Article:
Below is a video clip about a boy with autism. His favourite thing to do is play a game called war hammers. From this video it can be observed that hobbies of autistic people are not temporary or something that is let go of really easily. It is a deep passion. This boy's passion for war hammers is similar to Charlie passion for playing video games using a Commodore 64 console system.

Thomas never understood why Charlie was so obsessed with his video games..However, from the video below it can understood that having a hobby is a lot more important to these people as it makes them happy and feel like they have a sense of purpose.

BBC - My Autism and Me

Living with autism in adolescence

Depending on the level of maturity, the siblings of the autistic child can either become concerned about their attention-seeking sibling and begin to care about them, hence developing a sense of love and even "possessiveness" towards them. (Black Balloon movie is an example). Or in case of less mature, self-sufficient and extrovert siblings, they grow indifference, expulsion, hatred or EVEN ENMITY towards their autistic siblings.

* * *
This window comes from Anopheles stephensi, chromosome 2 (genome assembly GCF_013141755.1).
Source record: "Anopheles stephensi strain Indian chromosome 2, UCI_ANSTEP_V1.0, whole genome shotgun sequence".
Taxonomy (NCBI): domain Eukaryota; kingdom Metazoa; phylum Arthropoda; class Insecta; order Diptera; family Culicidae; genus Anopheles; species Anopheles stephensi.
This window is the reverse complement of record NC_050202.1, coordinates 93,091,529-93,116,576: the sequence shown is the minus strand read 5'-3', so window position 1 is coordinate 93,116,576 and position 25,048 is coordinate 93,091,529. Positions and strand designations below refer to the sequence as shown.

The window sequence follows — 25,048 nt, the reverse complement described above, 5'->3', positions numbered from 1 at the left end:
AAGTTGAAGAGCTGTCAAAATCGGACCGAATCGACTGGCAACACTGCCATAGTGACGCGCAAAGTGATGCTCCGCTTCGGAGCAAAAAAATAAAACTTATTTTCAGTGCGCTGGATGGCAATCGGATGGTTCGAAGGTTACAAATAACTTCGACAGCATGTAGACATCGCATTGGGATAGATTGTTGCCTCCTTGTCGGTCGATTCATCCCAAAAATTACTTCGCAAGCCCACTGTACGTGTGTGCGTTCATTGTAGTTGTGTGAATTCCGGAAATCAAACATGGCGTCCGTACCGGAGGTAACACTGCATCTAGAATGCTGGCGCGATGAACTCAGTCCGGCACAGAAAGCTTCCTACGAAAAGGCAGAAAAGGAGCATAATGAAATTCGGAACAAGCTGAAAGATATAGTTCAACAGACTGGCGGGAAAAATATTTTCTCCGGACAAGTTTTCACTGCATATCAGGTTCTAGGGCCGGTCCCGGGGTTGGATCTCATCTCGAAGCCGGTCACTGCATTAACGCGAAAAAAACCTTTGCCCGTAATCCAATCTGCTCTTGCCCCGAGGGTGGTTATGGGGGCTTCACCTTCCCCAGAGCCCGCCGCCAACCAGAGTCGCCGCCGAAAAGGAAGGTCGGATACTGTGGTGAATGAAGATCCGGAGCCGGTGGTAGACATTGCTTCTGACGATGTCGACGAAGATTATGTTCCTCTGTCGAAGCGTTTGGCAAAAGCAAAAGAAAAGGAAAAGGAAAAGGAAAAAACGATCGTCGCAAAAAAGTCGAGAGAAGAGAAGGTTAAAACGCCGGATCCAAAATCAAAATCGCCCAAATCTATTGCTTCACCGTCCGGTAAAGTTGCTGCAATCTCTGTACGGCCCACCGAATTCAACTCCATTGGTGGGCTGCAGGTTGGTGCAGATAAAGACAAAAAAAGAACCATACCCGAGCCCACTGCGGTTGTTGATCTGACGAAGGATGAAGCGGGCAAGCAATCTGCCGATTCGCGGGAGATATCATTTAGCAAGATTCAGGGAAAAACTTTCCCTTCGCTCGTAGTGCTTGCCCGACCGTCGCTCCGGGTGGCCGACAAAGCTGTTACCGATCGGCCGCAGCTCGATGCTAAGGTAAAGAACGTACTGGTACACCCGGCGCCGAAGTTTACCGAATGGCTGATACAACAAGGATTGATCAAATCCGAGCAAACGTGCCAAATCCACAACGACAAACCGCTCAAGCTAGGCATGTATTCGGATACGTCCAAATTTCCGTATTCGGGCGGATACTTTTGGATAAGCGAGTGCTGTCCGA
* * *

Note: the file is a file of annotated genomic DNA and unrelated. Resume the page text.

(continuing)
The Black Balloon gives valuable insight into life with an autistic adolescent. Thomas despises his brother as it is a prime reason for all the bullying that he has to face at school "Why is your brother such a spastic?". As Thomas is related to an autistic brother, his social status at school is affected. It is harder for Thomas to make friends because his peers relate him to Charlie and hence make unfair prejudices against him.

Maggie and Simon's lives revolve around the well-being of Charlie and sometimes Thomas feels jealous and isolated, as it seems like they don't have any time to attend to Thomas's needs. Therefore many scenes of continual tension between the needs of the child with autism and other children can be seen throughout the film.